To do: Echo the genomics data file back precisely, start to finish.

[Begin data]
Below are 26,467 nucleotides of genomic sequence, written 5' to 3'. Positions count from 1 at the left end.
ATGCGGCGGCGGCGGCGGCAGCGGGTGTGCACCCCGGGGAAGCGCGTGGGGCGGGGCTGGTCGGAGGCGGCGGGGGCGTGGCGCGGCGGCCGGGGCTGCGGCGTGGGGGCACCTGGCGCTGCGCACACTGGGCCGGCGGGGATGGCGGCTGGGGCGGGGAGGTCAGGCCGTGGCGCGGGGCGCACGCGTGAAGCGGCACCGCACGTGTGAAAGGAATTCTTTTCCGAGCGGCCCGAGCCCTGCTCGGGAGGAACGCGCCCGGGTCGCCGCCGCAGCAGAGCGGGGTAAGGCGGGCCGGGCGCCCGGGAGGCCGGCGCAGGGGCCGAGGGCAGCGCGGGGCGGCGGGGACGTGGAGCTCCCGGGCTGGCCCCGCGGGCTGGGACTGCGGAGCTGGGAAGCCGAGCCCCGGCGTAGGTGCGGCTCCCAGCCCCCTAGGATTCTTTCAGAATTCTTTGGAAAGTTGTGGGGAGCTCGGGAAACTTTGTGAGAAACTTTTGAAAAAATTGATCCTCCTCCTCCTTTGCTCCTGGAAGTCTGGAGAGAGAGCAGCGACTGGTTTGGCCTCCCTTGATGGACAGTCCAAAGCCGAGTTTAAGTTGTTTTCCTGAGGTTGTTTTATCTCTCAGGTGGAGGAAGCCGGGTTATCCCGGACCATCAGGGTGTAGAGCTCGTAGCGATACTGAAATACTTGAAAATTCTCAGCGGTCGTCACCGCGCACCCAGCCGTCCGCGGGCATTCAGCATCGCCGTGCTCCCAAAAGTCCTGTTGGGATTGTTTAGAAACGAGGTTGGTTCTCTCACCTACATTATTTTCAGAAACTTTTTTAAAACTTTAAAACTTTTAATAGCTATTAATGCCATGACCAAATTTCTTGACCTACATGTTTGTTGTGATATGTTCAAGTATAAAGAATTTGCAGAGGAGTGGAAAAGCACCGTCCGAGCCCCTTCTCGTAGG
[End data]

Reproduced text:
Below are 26,467 nucleotides of genomic sequence, written 5' to 3'. Positions count from 1 at the left end.
ATGCGGCGGCGGCGGCGGCAGCGGGTGTGCACCCCGGGGAAGCGCGTGGGGCGGGGCTGGTCGGAGGCGGCGGGGGCGTGGCGCGGCGGCCGGGGCTGCGGCGTGGGGGCACCTGGCGCTGCGCACACTGGGCCGGCGGGGATGGCGGCTGGGGCGGGGAGGTCAGGCCGTGGCGCGGGGCGCACGCGTGAAGCGGCACCGCACGTGTGAAAGGAATTCTTTTCCGAGCGGCCCGAGCCCTGCTCGGGAGGAACGCGCCCGGGTCGCCGCCGCAGCAGAGCGGGGTAAGGCGGGCCGGGCGCCCGGGAGGCCGGCGCAGGGGCCGAGGGCAGCGCGGGGCGGCGGGGACGTGGAGCTCCCGGGCTGGCCCCGCGGGCTGGGACTGCGGAGCTGGGAAGCCGAGCCCCGGCGTAGGTGCGGCTCCCAGCCCCCTAGGATTCTTTCAGAATTCTTTGGAAAGTTGTGGGGAGCTCGGGAAACTTTGTGAGAAACTTTTGAAAAAATTGATCCTCCTCCTCCTTTGCTCCTGGAAGTCTGGAGAGAGAGCAGCGACTGGTTTGGCCTCCCTTGATGGACAGTCCAAAGCCGAGTTTAAGTTGTTTTCCTGAGGTTGTTTTATCTCTCAGGTGGAGGAAGCCGGGTTATCCCGGACCATCAGGGTGTAGAGCTCGTAGCGATACTGAAATACTTGAAAATTCTCAGCGGTCGTCACCGCGCACCCAGCCGTCCGCGGGCATTCAGCATCGCCGTGCTCCCAAAAGTCCTGTTGGGATTGTTTAGAAACGAGGTTGGTTCTCTCACCTACATTATTTTCAGAAACTTTTTTAAAACTTTAAAACTTTTAATAGCTATTAATGCCATGACCAAATTTCTTGACCTACATGTTTGTTGTGATATGTTCAAGTATAAAGAATTTGCAGAGGAGTGGAAAAGCACCGTCCGAGCCCCTTCTCGTAGG